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Mudeye Fishing Lures

WHEN Inverell's Jamie Flett began making freshwater fishing lures at the age of 16, the process was slow and labour intensive. Today, Jamie can produce up to 300 lures a week, selling them both at home and overseas under the Mudeye label to fresh and saltwater fishermen.

"I used to carve the lures with a Stanley knife from timber," Jamie said.

"I just started making a few for myself, and the blokes I would go fishing with always wanted me to give them my lures."

Fishing has been in Jamie's blood ever since he was born.

"I was out fishing when I was two weeks old," Jamie said.

"I caught my first fish on a lure when I was five. It was at Yetman, we lived there for a while."

A carpenter by trade, Jamie initially used a belt sander to shape 80 to He's Hooked: Jamie Flett displays the end result of his lure making projects.

100 lures a week from white beech or cedar. Then, he would spend hours meticulously painting each lure in a shed in the backyard of the family's Evan's Street house.

"I sold them to my mates and through mates who worked around the place," Jamie said.

Production scaled up dramatically when he replaced the timber lures with polyurethane plastic ones moulded to represent the naturally occurring food of both saltwater and freshwater fish.

"Suddenly, I could make 300 a week," Jamie said. "I also found they were cheaper to make."

The 13 moulds used by Jamie cover everything from Murray Cod and Golden Perch to Barramundi with the strength of the far north Queensland market only recently hitting home to Jamie.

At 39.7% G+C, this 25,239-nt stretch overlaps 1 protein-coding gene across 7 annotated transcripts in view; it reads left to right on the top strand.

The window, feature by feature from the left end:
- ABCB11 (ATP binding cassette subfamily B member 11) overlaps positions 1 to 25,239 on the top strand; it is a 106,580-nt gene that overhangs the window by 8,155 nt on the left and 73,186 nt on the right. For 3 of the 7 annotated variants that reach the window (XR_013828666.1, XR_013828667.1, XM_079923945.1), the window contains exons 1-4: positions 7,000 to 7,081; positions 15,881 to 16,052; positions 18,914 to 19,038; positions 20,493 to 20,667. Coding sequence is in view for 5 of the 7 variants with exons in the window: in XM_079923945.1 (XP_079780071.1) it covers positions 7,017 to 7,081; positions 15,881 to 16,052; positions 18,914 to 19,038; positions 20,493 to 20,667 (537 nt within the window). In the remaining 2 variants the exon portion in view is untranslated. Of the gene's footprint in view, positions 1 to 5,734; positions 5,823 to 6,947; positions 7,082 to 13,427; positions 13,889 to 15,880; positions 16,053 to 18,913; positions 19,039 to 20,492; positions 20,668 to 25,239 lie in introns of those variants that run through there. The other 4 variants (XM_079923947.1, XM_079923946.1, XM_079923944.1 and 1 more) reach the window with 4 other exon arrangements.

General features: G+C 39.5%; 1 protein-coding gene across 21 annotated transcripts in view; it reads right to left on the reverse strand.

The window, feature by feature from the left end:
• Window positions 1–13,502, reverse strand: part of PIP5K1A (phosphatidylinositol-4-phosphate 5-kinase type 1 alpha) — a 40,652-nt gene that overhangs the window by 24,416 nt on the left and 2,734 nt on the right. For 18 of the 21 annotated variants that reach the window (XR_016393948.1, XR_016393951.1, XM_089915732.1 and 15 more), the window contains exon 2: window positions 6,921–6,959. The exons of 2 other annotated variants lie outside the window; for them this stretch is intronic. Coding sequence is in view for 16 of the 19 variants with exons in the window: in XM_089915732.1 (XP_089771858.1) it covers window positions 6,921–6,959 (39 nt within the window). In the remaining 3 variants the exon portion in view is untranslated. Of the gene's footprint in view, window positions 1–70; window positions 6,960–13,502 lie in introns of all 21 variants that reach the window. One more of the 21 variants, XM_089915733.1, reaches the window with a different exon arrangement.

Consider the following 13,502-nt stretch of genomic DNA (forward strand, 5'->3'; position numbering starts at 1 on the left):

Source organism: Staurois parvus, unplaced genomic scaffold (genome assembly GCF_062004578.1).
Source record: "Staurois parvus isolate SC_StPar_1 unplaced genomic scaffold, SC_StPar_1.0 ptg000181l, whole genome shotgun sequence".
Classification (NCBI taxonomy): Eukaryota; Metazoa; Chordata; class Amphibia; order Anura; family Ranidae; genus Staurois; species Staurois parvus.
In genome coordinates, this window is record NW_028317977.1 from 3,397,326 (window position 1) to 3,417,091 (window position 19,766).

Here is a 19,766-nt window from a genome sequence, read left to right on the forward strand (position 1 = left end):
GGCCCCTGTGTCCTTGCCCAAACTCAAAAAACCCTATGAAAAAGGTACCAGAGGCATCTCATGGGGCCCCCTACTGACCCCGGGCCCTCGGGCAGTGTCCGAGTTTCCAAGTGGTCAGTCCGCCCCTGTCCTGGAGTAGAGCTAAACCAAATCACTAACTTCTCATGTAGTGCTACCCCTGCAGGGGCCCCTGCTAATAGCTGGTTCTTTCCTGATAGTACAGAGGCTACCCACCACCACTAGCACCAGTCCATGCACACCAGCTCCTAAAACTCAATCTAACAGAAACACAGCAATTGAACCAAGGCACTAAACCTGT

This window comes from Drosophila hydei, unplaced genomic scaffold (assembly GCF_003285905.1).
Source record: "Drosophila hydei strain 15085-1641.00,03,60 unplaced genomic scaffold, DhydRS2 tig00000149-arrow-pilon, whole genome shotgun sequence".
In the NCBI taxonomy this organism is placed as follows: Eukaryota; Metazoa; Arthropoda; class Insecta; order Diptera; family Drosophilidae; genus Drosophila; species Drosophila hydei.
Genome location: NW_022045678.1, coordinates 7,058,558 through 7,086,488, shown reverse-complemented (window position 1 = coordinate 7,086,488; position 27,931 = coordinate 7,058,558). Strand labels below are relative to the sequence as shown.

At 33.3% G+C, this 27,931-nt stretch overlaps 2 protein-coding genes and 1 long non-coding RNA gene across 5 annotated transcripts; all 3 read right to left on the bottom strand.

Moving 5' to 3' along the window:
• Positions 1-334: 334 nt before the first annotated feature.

"The freshwater lures used to keep me going through summer, but in the wintertime things would slacken off," Jamie said. "Now I have the barra season starting up and at the end of winter we have the flathead and bream over on the coast.

"It's all averaging out."

"There are blokes using my lures in Norway, Finland, the USA," Jamie said. "We used to take a lot of Japanese people fishing around the place on tours and they would always take my lures home with them." But his first breakthrough into an overseas market was through a supplier in Singapore who sought Jamie out after hearing about his lures.

"They rang me," Jamie said. "They found me through Fishing Tackle Australia in Coffs Harbour."

Now 30, Jamie is still as passionate about his fishing as ever and he remains refreshingly unaffected by the success of his backyard business.

"The business is building each year," Jamie said. "I'd sell between 8000 and 9000 lures a year. "It's great for me because when I'm at home I'm working, and when I'm not working I can go out fishing."

Mudeye Fishing Lures
128 Evans Street,
Inverell New South Wales 2360
+612 6722 1954

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